WATCH: Baltimore City Council Candidate Jovani Patterson Talks Local Politics, Black Lives Matter, And More

AP Photo/Patrick Semansky
AP featured image
An aerial view of downtown Baltimore, Tuesday, April 28, 2015, a day following unrest that occurred after Freddie Gray’s funeral. Gray died from spinal injuries about a week after he was arrested and transported in a Baltimore Police Department van. (AP Photo/Patrick Semansky)


President Trump has broken the GOP tradition of largely ignoring black voters by putting forth an effort to increase his support from the African American community. Nevertheless, while his actions have received the most attention, other GOP candidates seeking office at the local and state levels are also trying to make inroads. 

We can see this trend in Baltimore, where several black Republican candidates are running for office. Jovani Patterson, who is running for City Council President, seems to be a rare breed, a black Republican seeking local office in a deep blue state. I got the opportunity to chop it up with Patterson to get his thoughts on some of the more relevant issues facing the city. 

We talked about several different topics during the conversation, including Black Lives Matter, the spiritual battle the country is facing, and even taxes on rain. But the bulk of the conversation focused on how the Democrats are running the city of Baltimore and the actions they have taken to keep significant numbers of black Americans in poor living conditions. 

Patterson, who also works as a cybersecurity engineer, lives in West Baltimore with his wife and two children, one of which seems to be destined to become a running back. According to his website, he “routinely volunteers his time to mentoring and encouraging young Black males to pursue careers in science and technology,” and is “guided by his Christian faith which provides him with the strength and wisdom to actively pursue change for Baltimoreans.”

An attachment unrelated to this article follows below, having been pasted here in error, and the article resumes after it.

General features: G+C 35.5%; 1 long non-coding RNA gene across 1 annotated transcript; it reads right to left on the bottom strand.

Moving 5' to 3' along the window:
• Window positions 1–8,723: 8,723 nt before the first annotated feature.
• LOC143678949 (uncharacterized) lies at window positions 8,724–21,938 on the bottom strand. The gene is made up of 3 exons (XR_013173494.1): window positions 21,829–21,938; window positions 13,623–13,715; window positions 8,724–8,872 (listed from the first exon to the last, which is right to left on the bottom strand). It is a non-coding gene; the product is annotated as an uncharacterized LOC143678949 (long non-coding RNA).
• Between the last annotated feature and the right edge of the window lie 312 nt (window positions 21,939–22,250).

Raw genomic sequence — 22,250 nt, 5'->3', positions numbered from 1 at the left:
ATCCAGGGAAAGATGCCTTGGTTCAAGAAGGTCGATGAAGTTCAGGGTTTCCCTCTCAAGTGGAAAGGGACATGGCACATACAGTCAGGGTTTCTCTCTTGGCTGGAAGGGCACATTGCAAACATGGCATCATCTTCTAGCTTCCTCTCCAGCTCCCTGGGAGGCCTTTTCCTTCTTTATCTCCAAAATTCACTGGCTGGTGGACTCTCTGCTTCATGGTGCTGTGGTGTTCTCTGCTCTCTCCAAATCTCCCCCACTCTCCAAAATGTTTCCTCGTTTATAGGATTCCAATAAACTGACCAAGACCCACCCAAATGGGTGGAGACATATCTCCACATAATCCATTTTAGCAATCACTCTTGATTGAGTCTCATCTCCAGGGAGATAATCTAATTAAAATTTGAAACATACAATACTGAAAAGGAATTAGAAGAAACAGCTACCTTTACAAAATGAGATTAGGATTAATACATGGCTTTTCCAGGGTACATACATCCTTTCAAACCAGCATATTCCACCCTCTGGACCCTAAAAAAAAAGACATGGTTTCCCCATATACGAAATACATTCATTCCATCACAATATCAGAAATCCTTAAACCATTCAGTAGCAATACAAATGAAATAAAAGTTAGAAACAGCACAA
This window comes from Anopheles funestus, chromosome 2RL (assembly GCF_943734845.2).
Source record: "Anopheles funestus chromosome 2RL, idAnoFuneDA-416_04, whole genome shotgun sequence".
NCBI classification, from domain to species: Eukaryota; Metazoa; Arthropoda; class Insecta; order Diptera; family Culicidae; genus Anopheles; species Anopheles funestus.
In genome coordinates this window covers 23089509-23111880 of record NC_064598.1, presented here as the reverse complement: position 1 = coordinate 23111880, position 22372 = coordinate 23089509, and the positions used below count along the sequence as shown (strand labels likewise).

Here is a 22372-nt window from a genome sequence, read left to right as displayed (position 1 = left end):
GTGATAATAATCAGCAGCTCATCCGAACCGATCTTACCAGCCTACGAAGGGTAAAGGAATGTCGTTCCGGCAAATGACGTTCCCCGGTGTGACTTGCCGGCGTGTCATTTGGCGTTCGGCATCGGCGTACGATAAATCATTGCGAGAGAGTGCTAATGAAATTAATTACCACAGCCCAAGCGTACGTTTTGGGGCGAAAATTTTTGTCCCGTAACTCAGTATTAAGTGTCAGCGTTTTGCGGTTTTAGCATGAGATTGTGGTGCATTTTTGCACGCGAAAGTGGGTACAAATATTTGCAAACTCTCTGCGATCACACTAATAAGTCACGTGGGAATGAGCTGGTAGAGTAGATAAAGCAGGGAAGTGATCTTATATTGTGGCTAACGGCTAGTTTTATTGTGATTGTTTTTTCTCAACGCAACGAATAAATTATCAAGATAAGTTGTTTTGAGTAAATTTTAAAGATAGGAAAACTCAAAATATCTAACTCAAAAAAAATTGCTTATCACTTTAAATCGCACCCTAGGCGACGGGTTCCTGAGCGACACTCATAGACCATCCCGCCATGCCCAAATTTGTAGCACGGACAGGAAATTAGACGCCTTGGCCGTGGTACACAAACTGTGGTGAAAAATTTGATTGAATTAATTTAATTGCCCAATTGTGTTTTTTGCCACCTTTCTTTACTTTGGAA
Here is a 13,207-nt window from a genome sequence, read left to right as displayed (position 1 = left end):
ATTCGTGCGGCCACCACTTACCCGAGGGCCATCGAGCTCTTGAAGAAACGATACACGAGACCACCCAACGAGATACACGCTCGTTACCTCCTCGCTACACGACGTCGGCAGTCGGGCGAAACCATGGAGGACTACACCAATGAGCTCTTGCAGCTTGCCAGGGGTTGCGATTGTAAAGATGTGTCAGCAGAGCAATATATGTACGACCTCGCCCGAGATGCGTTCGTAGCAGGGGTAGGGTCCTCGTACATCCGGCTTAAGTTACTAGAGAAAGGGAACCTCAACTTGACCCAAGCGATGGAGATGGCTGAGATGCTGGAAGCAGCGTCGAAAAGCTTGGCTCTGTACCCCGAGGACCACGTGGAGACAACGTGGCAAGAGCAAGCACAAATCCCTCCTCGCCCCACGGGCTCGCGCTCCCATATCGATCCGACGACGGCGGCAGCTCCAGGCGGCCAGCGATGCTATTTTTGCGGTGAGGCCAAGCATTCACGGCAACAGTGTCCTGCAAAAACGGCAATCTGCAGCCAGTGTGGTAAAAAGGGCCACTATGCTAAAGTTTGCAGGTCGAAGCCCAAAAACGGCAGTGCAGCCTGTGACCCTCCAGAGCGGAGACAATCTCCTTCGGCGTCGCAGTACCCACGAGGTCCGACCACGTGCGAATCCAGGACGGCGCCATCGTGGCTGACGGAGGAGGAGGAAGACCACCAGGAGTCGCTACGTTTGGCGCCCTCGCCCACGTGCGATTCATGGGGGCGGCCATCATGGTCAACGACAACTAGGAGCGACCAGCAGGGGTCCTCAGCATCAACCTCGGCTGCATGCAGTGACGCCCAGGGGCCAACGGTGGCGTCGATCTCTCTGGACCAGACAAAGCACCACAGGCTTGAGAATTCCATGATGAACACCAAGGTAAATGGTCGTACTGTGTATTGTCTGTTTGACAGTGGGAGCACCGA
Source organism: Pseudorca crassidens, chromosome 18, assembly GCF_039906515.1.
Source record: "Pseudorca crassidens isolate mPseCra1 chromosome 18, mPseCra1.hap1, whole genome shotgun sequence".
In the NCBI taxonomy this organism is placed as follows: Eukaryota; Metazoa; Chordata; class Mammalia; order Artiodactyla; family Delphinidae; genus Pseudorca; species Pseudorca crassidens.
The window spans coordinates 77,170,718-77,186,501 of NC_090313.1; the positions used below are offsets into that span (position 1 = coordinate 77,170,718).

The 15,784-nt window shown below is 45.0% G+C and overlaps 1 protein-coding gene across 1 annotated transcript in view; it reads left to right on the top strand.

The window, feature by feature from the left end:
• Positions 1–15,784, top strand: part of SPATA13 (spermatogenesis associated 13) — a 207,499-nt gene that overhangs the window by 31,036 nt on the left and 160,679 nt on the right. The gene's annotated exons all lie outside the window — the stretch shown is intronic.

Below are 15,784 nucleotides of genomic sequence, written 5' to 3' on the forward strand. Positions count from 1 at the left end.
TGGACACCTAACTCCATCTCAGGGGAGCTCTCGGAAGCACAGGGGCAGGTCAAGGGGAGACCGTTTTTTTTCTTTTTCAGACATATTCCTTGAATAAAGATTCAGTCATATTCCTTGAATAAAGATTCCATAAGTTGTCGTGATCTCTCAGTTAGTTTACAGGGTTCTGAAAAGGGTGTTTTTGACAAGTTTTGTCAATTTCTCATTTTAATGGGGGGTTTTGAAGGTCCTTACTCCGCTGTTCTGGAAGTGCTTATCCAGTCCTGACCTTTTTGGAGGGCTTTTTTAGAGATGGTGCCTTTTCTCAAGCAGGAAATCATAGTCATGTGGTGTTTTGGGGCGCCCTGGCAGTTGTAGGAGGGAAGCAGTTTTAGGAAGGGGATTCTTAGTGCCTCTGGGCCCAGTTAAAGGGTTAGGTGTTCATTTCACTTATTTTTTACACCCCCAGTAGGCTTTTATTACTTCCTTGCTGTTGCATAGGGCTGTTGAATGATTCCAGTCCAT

One part of the conversation that might be surprising for some is when Patterson discussed his experience running as a black Republican in a predominantly black city. He talked about the differences between black residents of the city and white liberals who live there as well when it comes to their reactions to him. 

When asked how black people typically respond when they find out Patterson is a Republican, he stated that the usual type of response is “Oh, you’re a Republican? Oh wow, I haven’t seen a black Republican in person before.” Then, he added, “But it’s not a complete dismissal at that point; It’s ‘okay so what are your thoughts on XYZ?’”

Patterson indicated that at that point, there is “a more productive conversation.” 

White liberals, on the other hand, tend to have a different reaction. “It really has been mostly just the white liberal population that say, ‘you’re black and Republican? You’re crazy!’” he explained. He continued, recounting a conversation he recently had with a white progressive Baltimorean. 

He said:

“I had one lady just the other day tell me that I should be scared to be a black person. A white lady telling me I should be scared to be a black person. I’m like, if that’s not the definition of racism, I don’t know what is! And you’re sitting here with Black Lives Matter posters on everything trying to tell me about my lived experiences as a black man and that I should be scared of you!”


We also had an interesting conversation about Black Lives Matter. He said, “It’s a Marxist movement really to get people to identify with the struggle with an event and then use that as a catalyst to build an entire movement and an entire organization to promote a Marxist evil, Satanic organization.”

But as stated previously, the “meat” of the discussion focused on Baltimore’s political environment and Patterson’s theory on how elected Democratic officials are deliberately repelling businesses that might want to come to the area while maintaining excessively high tax rates. 

I actually learned what a rain tax is. And yes, if you don’t already know, it’s as ridiculous as it sounds. Check out our conversation!


If you want to know more about Jovani Patterson or donate to his campaign, you can do so here

You can also follow him on Twitter: @MrJPisGreat


Let me know what you think in the comments below!

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